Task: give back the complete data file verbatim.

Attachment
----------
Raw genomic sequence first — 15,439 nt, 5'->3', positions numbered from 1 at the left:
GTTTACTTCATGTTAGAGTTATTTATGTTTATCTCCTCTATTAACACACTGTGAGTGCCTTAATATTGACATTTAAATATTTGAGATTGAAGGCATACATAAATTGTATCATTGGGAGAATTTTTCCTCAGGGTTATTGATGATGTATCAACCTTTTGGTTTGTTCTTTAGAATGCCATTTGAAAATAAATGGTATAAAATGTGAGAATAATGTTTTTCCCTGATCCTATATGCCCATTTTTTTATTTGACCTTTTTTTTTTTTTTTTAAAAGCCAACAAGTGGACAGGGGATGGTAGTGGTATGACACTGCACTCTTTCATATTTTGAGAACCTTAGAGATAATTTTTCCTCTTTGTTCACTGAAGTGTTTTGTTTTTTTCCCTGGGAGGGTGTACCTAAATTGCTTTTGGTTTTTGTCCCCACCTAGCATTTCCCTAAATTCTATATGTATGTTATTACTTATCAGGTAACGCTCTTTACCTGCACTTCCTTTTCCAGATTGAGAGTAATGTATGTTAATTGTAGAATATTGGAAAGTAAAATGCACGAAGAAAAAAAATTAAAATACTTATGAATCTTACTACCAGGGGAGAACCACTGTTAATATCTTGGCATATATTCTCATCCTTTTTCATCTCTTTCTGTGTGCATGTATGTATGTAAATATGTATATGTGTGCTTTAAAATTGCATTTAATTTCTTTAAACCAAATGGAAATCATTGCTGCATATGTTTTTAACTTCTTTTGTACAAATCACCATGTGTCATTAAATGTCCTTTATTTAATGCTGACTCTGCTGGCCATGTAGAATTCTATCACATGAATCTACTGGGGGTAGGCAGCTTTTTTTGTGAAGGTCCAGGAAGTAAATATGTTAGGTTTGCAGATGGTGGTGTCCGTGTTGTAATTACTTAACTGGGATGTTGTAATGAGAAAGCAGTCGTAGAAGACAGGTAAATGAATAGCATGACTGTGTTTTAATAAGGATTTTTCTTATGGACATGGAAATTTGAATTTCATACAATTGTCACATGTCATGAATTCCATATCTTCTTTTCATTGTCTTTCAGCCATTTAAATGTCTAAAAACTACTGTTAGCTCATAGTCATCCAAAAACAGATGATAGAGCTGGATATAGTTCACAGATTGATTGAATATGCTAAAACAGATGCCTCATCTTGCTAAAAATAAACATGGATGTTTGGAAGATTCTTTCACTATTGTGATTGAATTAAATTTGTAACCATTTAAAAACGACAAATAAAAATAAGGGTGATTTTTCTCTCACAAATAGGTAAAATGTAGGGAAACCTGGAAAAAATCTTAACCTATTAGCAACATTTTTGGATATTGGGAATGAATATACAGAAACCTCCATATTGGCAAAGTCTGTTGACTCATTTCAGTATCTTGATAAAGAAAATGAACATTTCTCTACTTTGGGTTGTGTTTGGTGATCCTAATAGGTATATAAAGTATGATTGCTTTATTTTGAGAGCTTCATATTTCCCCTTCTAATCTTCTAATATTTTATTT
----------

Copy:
Raw genomic sequence first — 15,439 nt, 5'->3', positions numbered from 1 at the left:
GTTTACTTCATGTTAGAGTTATTTATGTTTATCTCCTCTATTAACACACTGTGAGTGCCTTAATATTGACATTTAAATATTTGAGATTGAAGGCATACATAAATTGTATCATTGGGAGAATTTTTCCTCAGGGTTATTGATGATGTATCAACCTTTTGGTTTGTTCTTTAGAATGCCATTTGAAAATAAATGGTATAAAATGTGAGAATAATGTTTTTCCCTGATCCTATATGCCCATTTTTTTATTTGACCTTTTTTTTTTTTTTTTAAAAGCCAACAAGTGGACAGGGGATGGTAGTGGTATGACACTGCACTCTTTCATATTTTGAGAACCTTAGAGATAATTTTTCCTCTTTGTTCACTGAAGTGTTTTGTTTTTTTCCCTGGGAGGGTGTACCTAAATTGCTTTTGGTTTTTGTCCCCACCTAGCATTTCCCTAAATTCTATATGTATGTTATTACTTATCAGGTAACGCTCTTTACCTGCACTTCCTTTTCCAGATTGAGAGTAATGTATGTTAATTGTAGAATATTGGAAAGTAAAATGCACGAAGAAAAAAAATTAAAATACTTATGAATCTTACTACCAGGGGAGAACCACTGTTAATATCTTGGCATATATTCTCATCCTTTTTCATCTCTTTCTGTGTGCATGTATGTATGTAAATATGTATATGTGTGCTTTAAAATTGCATTTAATTTCTTTAAACCAAATGGAAATCATTGCTGCATATGTTTTTAACTTCTTTTGTACAAATCACCATGTGTCATTAAATGTCCTTTATTTAATGCTGACTCTGCTGGCCATGTAGAATTCTATCACATGAATCTACTGGGGGTAGGCAGCTTTTTTTGTGAAGGTCCAGGAAGTAAATATGTTAGGTTTGCAGATGGTGGTGTCCGTGTTGTAATTACTTAACTGGGATGTTGTAATGAGAAAGCAGTCGTAGAAGACAGGTAAATGAATAGCATGACTGTGTTTTAATAAGGATTTTTCTTATGGACATGGAAATTTGAATTTCATACAATTGTCACATGTCATGAATTCCATATCTTCTTTTCATTGTCTTTCAGCCATTTAAATGTCTAAAAACTACTGTTAGCTCATAGTCATCCAAAAACAGATGATAGAGCTGGATATAGTTCACAGATTGATTGAATATGCTAAAACAGATGCCTCATCTTGCTAAAAATAAACATGGATGTTTGGAAGATTCTTTCACTATTGTGATTGAATTAAATTTGTAACCATTTAAAAACGACAAATAAAAATAAGGGTGATTTTTCTCTCACAAATAGGTAAAATGTAGGGAAACCTGGAAAAAATCTTAACCTATTAGCAACATTTTTGGATATTGGGAATGAATATACAGAAACCTCCATATTGGCAAAGTCTGTTGACTCATTTCAGTATCTTGATAAAGAAAATGAACATTTCTCTACTTTGGGTTGTGTTTGGTGATCCTAATAGGTATATAAAGTATGATTGCTTTATTTTGAGAGCTTCATATTTCCCCTTCTAATCTTCTAATATTTTATTT